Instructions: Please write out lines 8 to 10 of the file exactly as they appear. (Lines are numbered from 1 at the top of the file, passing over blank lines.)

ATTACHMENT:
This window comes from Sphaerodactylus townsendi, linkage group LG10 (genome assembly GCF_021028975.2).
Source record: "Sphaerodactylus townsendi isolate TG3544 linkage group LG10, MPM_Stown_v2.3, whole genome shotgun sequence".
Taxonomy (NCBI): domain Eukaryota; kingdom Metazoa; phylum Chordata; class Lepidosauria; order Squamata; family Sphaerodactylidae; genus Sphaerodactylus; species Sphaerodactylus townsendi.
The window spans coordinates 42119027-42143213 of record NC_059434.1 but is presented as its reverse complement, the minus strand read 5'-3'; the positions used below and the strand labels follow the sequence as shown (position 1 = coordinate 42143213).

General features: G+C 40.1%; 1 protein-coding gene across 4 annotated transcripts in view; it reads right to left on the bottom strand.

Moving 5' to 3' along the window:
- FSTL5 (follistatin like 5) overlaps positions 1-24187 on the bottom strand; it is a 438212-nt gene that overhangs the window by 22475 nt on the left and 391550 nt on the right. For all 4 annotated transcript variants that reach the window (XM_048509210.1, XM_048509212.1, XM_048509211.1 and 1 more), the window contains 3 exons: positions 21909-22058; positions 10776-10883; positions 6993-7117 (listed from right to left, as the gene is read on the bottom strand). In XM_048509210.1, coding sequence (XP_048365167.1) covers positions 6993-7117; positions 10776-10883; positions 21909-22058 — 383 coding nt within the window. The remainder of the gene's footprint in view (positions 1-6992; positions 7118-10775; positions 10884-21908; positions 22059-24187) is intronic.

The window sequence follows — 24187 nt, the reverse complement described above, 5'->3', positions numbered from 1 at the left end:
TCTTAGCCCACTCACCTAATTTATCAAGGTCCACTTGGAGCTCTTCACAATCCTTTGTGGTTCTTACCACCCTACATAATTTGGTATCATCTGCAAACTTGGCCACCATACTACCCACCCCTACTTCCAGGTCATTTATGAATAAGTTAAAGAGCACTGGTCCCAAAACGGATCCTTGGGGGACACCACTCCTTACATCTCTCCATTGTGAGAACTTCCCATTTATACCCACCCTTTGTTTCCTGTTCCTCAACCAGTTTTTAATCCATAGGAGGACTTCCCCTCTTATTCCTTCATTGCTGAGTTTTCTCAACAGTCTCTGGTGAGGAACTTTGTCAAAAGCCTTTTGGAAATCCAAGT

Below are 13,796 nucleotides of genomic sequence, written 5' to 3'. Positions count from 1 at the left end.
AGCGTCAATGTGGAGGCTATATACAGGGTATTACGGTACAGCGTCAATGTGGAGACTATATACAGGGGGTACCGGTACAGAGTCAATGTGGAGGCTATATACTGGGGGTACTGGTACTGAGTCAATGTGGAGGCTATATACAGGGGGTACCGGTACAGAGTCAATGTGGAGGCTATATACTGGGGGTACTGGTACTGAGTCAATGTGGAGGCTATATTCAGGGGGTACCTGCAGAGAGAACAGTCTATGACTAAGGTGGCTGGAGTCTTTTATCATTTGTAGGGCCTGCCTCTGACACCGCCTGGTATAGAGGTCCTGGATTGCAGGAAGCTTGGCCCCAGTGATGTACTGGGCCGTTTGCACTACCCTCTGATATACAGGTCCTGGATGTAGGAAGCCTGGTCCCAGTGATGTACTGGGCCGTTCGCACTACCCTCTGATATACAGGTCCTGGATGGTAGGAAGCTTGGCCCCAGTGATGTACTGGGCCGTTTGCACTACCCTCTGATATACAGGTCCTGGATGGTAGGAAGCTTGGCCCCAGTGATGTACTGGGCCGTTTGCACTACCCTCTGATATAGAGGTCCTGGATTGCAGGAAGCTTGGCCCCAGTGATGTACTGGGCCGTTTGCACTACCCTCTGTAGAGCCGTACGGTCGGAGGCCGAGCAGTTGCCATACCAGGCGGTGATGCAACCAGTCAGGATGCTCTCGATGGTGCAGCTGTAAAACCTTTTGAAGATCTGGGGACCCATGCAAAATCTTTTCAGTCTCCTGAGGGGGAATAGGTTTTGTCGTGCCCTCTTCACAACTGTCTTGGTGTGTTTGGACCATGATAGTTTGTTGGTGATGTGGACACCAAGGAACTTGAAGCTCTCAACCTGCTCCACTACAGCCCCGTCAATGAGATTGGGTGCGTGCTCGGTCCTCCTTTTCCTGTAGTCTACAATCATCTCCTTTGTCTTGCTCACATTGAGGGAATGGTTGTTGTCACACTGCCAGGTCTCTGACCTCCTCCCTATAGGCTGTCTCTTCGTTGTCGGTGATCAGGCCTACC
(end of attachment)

The window sequence follows — 24187 nt, the reverse complement described above, 5'->3', positions numbered from 1 at the left end:
TCTTAGCCCACTCACCTAATTTATCAAGGTCCACTTGGAGCTCTTCACAATCCTTTGTGGTTCTTACCACCCTACATAATTTGGTATCATCTGCAAACTTGGCCACCATACTACCCACCCCTACTTCCAGGTCATTTATGAATAAGTTAAAGAGCACTGGTCCCAAAACGGATCCTTGGGGGACACCACTCCTTACATCTCTCCATTGTGAGAACTTCCCATTTATACCCACCCTTTGTTTCCTGTTCCTCAACCAGTTTTTAATCCATAGGAGGACTTCCCCTCTTATTCCTTCATTGCTGAGTTTTCTCAACAGTCTCTGGTGAGGAACTTTGTCAAAAGCCTTTTGGAAATCCAAGT

Below are 13,796 nucleotides of genomic sequence, written 5' to 3'. Positions count from 1 at the left end.